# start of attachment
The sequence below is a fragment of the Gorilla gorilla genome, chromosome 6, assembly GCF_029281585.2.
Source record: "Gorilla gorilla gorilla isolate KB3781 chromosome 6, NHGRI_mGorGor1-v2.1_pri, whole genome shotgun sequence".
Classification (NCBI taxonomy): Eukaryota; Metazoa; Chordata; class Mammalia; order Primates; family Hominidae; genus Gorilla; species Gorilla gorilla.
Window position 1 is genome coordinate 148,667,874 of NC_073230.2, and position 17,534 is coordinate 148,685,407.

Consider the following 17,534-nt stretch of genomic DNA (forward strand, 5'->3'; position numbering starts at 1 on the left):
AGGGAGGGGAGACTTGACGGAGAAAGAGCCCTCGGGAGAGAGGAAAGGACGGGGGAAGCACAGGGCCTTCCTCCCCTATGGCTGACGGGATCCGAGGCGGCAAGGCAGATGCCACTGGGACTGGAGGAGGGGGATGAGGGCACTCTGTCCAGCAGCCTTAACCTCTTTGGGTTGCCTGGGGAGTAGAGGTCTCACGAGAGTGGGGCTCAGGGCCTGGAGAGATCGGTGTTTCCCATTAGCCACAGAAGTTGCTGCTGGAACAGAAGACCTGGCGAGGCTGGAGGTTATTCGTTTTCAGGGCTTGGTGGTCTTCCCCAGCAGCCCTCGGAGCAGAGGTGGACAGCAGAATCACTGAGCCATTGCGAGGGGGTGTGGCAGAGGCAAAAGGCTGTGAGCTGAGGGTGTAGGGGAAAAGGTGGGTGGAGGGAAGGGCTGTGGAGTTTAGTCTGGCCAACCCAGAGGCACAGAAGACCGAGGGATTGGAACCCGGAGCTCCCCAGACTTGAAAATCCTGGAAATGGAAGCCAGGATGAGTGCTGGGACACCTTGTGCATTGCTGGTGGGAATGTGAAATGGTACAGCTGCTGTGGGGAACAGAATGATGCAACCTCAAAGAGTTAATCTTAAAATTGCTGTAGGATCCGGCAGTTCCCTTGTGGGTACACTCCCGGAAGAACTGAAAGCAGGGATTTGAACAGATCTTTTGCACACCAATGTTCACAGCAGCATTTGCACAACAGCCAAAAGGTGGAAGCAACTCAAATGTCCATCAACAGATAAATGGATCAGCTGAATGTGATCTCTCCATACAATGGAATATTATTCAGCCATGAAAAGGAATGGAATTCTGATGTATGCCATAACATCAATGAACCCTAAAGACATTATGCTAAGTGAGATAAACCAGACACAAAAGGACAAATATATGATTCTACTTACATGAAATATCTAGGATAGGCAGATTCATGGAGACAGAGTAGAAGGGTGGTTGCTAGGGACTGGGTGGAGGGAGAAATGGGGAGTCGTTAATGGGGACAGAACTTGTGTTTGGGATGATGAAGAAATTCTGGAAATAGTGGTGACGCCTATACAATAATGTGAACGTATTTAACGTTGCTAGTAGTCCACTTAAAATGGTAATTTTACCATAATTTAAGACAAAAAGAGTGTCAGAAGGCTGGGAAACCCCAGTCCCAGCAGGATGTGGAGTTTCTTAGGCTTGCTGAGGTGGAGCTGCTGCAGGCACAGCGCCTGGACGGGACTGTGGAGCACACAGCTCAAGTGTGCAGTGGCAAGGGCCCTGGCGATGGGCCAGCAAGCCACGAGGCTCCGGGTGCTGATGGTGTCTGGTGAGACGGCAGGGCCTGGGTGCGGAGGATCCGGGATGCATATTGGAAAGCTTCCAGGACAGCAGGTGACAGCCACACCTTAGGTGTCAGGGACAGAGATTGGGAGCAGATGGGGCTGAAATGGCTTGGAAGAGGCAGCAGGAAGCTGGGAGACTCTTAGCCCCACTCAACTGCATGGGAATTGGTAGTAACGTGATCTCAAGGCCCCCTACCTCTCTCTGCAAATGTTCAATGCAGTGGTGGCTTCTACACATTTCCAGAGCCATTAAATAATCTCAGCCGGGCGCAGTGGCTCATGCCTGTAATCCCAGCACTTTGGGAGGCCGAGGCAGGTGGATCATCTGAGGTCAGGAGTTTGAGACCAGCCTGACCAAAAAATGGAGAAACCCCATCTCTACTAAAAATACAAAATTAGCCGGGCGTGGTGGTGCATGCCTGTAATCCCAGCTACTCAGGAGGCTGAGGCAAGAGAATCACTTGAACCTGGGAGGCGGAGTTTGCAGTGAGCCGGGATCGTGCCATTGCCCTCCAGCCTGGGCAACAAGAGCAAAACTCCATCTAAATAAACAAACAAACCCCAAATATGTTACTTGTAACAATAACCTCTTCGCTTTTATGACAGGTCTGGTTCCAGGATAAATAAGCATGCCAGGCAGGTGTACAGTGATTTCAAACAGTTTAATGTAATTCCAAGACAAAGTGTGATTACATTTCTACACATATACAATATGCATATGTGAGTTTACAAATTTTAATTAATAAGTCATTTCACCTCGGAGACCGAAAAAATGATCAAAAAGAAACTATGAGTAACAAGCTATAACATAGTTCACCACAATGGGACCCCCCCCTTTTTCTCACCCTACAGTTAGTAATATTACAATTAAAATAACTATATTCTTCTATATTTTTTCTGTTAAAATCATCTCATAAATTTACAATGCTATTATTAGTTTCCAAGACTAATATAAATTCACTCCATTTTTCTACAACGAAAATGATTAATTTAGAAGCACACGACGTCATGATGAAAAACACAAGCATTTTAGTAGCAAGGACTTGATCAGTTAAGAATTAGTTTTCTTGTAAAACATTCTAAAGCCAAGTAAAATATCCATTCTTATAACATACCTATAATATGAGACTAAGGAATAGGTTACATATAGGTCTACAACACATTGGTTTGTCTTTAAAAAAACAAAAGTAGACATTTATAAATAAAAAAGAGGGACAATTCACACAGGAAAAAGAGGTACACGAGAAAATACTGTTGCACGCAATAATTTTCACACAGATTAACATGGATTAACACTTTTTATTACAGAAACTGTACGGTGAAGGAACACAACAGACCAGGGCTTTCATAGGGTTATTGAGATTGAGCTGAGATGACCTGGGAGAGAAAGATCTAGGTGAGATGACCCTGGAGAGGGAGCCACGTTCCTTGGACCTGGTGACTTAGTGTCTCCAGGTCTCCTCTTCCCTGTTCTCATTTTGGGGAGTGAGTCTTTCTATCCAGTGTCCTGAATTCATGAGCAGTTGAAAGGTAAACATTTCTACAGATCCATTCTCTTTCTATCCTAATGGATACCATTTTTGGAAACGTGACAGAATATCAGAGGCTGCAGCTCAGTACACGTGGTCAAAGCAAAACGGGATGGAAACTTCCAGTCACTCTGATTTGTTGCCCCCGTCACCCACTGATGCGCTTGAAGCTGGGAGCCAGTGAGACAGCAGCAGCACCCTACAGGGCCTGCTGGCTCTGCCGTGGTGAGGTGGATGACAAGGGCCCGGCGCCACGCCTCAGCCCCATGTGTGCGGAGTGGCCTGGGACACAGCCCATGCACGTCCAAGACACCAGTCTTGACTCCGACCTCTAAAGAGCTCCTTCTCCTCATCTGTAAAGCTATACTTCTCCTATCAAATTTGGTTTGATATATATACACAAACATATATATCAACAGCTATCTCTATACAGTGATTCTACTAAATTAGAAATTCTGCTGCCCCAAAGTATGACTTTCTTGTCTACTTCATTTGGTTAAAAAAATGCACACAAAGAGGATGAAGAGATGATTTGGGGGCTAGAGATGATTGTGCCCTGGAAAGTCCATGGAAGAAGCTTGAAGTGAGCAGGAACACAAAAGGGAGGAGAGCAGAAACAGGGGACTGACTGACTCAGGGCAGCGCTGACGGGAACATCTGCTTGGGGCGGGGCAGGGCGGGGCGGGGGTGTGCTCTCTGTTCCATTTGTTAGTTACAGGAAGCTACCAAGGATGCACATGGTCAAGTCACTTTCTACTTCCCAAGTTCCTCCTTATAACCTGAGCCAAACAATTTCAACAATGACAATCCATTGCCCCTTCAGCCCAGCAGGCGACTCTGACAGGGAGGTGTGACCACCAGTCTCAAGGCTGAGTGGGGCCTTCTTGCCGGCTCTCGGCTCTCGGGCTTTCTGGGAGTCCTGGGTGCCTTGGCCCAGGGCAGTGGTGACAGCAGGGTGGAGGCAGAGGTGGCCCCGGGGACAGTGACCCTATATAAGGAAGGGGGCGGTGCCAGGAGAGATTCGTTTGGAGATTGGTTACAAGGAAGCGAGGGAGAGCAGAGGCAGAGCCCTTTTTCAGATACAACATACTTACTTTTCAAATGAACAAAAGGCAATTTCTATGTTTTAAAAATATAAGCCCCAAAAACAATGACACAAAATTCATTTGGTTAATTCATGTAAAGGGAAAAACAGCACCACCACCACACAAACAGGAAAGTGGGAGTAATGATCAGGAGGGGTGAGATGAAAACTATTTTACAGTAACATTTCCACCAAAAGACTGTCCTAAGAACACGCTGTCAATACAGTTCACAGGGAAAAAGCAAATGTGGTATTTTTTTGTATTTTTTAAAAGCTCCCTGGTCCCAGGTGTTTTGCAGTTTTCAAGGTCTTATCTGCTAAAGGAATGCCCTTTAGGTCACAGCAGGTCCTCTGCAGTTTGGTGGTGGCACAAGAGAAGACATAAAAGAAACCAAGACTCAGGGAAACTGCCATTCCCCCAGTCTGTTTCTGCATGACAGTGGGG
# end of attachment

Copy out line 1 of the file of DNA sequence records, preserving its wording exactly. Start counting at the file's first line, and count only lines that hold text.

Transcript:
The sequence below is a fragment of the Gorilla gorilla genome, chromosome 6, assembly GCF_029281585.2.